The Greatest of Surprises
From Foreign Policy:
Every revolution is a surprise. Still, the latest Russian Revolution must be counted among the greatest of surprises. In the years leading up to 1991, virtually no Western expert, scholar, official, or politician foresaw the impending collapse of the Soviet Union, and with it one-party dictatorship, the state-owned economy, and the Kremlin’s control over its domestic and Eastern European empires. Neither, with one exception, did Soviet dissidents nor, judging by their memoirs, future revolutionaries themselves. When Mikhail Gorbachev became general secretary of the Communist Party in March 1985, none of his contemporaries anticipated a revolutionary crisis. Although there were disagreements over the size and depth of the Soviet system’s problems, no one thought them to be life-threatening, at least not anytime soon.
Whence such strangely universal shortsightedness? The failure of Western experts to anticipate the Soviet Union’s collapse may in part be attributed to a sort of historical revisionism — call it anti-anti-communism — that tended to exaggerate the Soviet regime’s stability and legitimacy. Yet others who could hardly be considered soft on communism were just as puzzled by its demise. One of the architects of the U.S. strategy in the Cold War, George Kennan, wrote that, in reviewing the entire “history of international affairs in the modern era,” he found it “hard to think of any event more strange and startling, and at first glance inexplicable, than the sudden and total disintegration and disappearance … of the great power known successively as the Russian Empire and then the Soviet Union.” Richard Pipes, perhaps the leading American historian of Russia as well as an advisor to U.S. President Ronald Reagan, called the revolution “unexpected.” A collection of essays about the Soviet Union’s demise in a special 1993 issue of the conservative National Interest magazine was titled “The Strange Death of Soviet Communism.”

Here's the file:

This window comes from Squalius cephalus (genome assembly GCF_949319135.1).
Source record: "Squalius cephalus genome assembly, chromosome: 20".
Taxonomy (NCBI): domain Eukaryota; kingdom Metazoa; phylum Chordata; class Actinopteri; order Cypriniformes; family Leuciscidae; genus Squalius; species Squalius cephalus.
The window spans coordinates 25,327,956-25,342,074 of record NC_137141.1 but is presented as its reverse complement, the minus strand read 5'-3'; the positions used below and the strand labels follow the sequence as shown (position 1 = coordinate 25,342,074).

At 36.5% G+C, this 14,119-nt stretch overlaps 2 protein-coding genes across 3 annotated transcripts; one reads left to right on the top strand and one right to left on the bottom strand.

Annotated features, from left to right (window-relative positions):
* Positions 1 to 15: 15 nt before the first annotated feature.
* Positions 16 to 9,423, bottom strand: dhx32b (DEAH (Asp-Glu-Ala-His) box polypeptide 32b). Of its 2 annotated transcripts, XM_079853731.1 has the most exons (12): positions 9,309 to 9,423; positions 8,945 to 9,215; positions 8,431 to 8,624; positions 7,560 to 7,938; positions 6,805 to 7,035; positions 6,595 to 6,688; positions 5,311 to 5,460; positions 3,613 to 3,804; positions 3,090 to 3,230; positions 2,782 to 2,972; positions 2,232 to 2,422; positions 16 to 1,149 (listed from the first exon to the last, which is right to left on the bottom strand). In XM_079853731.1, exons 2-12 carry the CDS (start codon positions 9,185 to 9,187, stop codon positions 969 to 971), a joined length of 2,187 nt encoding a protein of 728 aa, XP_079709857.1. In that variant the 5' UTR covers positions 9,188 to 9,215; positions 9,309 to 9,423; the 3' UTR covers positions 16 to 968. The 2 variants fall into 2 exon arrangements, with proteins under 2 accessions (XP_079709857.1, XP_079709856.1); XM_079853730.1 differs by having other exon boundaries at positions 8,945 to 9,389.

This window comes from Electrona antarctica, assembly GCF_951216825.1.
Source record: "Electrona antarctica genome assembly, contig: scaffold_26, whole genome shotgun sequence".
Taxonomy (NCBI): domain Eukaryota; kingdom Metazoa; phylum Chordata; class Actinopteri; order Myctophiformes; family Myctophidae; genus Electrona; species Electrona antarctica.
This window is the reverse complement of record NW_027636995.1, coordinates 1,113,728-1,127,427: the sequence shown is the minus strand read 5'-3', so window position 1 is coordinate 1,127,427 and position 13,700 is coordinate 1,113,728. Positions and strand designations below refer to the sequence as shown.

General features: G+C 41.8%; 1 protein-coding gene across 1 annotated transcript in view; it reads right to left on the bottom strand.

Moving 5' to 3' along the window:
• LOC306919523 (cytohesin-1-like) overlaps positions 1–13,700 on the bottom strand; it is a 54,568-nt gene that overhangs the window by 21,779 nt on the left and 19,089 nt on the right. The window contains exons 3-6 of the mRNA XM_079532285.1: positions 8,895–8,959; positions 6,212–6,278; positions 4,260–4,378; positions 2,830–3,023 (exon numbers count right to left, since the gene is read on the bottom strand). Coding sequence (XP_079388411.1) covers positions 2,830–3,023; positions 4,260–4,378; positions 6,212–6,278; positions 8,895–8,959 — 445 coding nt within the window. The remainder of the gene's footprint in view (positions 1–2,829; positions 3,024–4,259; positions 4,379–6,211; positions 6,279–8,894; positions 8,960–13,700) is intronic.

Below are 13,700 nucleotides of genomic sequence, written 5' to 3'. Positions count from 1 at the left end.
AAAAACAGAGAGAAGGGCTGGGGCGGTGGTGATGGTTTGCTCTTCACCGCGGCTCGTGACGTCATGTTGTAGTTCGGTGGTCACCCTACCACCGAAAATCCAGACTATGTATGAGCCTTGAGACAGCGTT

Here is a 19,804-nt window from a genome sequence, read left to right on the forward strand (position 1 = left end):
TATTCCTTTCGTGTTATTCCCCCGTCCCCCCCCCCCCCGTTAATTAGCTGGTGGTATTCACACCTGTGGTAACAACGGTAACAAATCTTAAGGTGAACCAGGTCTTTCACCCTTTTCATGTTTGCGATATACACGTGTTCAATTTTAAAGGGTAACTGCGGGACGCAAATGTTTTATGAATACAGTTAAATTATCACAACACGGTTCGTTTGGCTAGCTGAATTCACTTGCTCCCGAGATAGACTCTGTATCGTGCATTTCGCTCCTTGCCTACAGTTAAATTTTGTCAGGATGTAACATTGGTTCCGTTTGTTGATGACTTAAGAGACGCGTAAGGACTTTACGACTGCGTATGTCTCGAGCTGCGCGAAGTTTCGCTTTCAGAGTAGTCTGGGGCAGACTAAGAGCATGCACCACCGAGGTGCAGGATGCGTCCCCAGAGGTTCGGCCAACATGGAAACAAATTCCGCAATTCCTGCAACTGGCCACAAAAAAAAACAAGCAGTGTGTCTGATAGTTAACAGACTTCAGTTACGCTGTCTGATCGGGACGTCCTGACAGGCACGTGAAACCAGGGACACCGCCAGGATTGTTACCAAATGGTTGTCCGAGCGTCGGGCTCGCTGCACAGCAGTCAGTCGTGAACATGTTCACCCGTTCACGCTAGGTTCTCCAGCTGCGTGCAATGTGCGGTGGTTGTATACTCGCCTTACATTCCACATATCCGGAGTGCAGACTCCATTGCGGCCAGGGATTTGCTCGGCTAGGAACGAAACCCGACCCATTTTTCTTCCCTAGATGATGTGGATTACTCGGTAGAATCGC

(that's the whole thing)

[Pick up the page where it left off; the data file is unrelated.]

Were it easier to understand, this collective lapse in judgment could have been safely consigned to a mental file containing other oddities and caprices of the social sciences, and then forgotten. Yet even today, at a 20-year remove, the assumption that the Soviet Union would continue in its current state, or at most that it would eventually begin a long, drawn-out decline, seems just as rational a conclusion.
Indeed, the Soviet Union in 1985 possessed much of the same natural and human resources that it had 10 years before. Certainly, the standard of living was much lower than in most of Eastern Europe, let alone the West. Shortages, food rationing, long lines in stores, and acute poverty were endemic. But the Soviet Union had known far greater calamities and coped without sacrificing an iota of the state’s grip on society and economy, much less surrendering it.